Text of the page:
Craft Ramen Redefines the Soup for UCSB Students

(Jerrick Le)

Eric Long

To the average student, the word “ramen” conjures images of cheap and processed packets of salt; ramen is not a meal, but a means of survival. Craft Ramen seeks to rehabilitate the image of ramen by providing fresh and authentic Japanese soup.

Walking down State Street, one could be easily forgiven for thinking Craft Ramen might be a Tex-Mex dive. The outside dining area, with brown tiles beneath simple square tables and black metal chairs under a wooden canopy, evokes a homegrown, backyard-gathering feeling rather than a traditional ramen bar.

The Spanish facade belies its Japanese roots. A quick glance inside reveals some of the genre conventions familiar to Japanese eateries: vibrant red lighting reminiscent of paper lanterns highlights lacquerware adorned with a flowing art style.

Though the construction and decor are a fusion of Spanish and Eastern, the food is undoubtedly Japanese. The signature dish features a choice of either soy, miso, or pork broth, accompanied by vegetables like green onion, spinach, and bean sprouts.

For vegans, the miso ramen omits meat in favor of tofu and a selection of heartier vegetables such as broccoli and cauliflower. Additionally, there are a variety of extras that can make each soup more tailored to the customer, from extra meat and vegetables to special condiments like chili paste and black garlic oil.

Perhaps the most distinguishing items are the side dishes. The venue has many of the expected sides such as dumplings, rice, edamame (soybeans), and fried shrimp.

Craft Ramen also boasts more exotic fare not often found in other eateries. Dishes such as takoyaki (lightly fried octopus balls), shishito (Eastern peppers), and karaage (crispy fried chicken) give the menu a uniquely Japanese flavor. Even natto is included, a dish that consists of fermented soybeans that is both sticky and slippery at the same time. Craft Ramen will surprise you with its interesting and authentic food choices.

The cooking is as impressive as the menu at Craft. The ramen comes out in matte white stoneware bowls that keep it warm throughout the meal. While unassuming on the outside, the first bite reveals tender chashu pork made even more savory from steeping in the broth. The next few bites lead to the thick ramen noodles, soft yet substantial, wicking up the flavor from the rest of the dish and blending everything together.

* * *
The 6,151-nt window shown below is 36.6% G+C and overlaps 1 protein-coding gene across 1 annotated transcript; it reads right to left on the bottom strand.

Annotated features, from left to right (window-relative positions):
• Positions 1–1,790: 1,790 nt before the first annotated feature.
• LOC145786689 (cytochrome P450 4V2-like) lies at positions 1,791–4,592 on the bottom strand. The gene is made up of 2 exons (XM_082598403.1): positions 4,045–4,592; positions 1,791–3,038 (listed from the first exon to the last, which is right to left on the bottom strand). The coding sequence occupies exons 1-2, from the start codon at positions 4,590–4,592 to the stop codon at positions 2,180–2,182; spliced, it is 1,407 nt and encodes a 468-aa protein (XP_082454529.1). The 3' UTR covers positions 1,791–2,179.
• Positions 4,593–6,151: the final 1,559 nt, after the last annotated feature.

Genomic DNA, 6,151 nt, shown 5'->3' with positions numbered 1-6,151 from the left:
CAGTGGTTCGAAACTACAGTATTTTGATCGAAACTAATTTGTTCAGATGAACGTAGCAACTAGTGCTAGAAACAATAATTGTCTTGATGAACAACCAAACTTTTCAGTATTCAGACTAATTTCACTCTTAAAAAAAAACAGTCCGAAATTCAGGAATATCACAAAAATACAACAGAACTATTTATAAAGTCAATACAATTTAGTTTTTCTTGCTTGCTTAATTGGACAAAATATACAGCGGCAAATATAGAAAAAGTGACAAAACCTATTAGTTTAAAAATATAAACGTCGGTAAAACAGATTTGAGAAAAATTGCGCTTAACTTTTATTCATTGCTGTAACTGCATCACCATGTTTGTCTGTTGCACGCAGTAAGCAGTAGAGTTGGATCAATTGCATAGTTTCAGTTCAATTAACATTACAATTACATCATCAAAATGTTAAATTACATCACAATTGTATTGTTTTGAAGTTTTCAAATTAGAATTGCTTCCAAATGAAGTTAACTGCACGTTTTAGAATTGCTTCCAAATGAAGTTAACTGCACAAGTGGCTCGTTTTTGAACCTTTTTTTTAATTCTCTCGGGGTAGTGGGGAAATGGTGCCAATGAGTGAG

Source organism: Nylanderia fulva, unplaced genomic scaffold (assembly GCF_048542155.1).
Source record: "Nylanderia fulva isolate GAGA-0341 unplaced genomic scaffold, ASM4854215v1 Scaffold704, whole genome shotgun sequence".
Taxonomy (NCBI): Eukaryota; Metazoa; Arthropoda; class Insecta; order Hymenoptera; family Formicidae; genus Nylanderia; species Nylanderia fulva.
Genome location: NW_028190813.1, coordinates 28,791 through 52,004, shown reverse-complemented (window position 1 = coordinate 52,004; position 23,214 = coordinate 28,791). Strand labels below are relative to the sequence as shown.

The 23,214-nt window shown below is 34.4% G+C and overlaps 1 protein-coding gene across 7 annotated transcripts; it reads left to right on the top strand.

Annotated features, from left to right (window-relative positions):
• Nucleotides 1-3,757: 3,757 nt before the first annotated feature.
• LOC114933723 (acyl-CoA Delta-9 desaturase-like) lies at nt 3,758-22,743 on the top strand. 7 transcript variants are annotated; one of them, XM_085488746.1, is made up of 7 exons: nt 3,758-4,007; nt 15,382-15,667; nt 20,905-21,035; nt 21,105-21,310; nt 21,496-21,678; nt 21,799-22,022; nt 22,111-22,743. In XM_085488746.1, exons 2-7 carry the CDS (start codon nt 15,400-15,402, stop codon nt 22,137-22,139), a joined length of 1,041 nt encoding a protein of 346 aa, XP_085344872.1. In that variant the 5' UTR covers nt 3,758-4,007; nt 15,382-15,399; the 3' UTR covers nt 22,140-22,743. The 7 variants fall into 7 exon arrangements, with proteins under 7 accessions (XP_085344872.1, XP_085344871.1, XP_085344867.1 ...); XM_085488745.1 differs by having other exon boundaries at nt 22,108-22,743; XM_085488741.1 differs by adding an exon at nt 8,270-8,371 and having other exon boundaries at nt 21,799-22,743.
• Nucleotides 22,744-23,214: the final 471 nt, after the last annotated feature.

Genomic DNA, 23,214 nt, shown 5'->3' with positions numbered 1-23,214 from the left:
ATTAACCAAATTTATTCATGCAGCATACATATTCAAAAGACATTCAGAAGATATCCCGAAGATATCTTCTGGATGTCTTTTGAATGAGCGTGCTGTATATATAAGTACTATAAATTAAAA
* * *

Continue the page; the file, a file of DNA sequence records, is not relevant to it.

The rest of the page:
Green onions, bean sprouts, and nori all add a satisfying crunch that gives the soup added texture that contrasts nicely with the tenderness of the meat and the softness of the noodles.

The takoyaki was also well-crafted, drizzled with mayo and eel sauce and topped with nori flakes and ginger. The batter is soft and gives way easily to the creamy filling of octopus, mixing with the eel sauce to form a sweet taste.

If desired, there are also a couple of dipping sauces, a red sauce with a mild spice, and a surprisingly tangy soy sauce that mixes wonderfully with the sides.

Pricing is within the realm of the average student, with the sizable soups costing $10.50, rice bowls going from $6.50 to $9.00, and sides ranging between $3.50 to $7.00. A decent dinner doesn’t have to cost more than $15, making it something most people can afford to at least try.

Craft Ramen’s establishment can be seen as an effort to expand on the food scene of State Street. The throughway has everything from piano bars and rustic pubs to gourmet steakhouses and serene cafes, a diverse range of options made all the more so by the inclusion of a ramen restaurant. Considering the Hibachi Steak House right across the street, perhaps Craft Ramen is part of a movement towards a more ethnic food scene on State St.

Craft Ramen can be found at 436 State Street.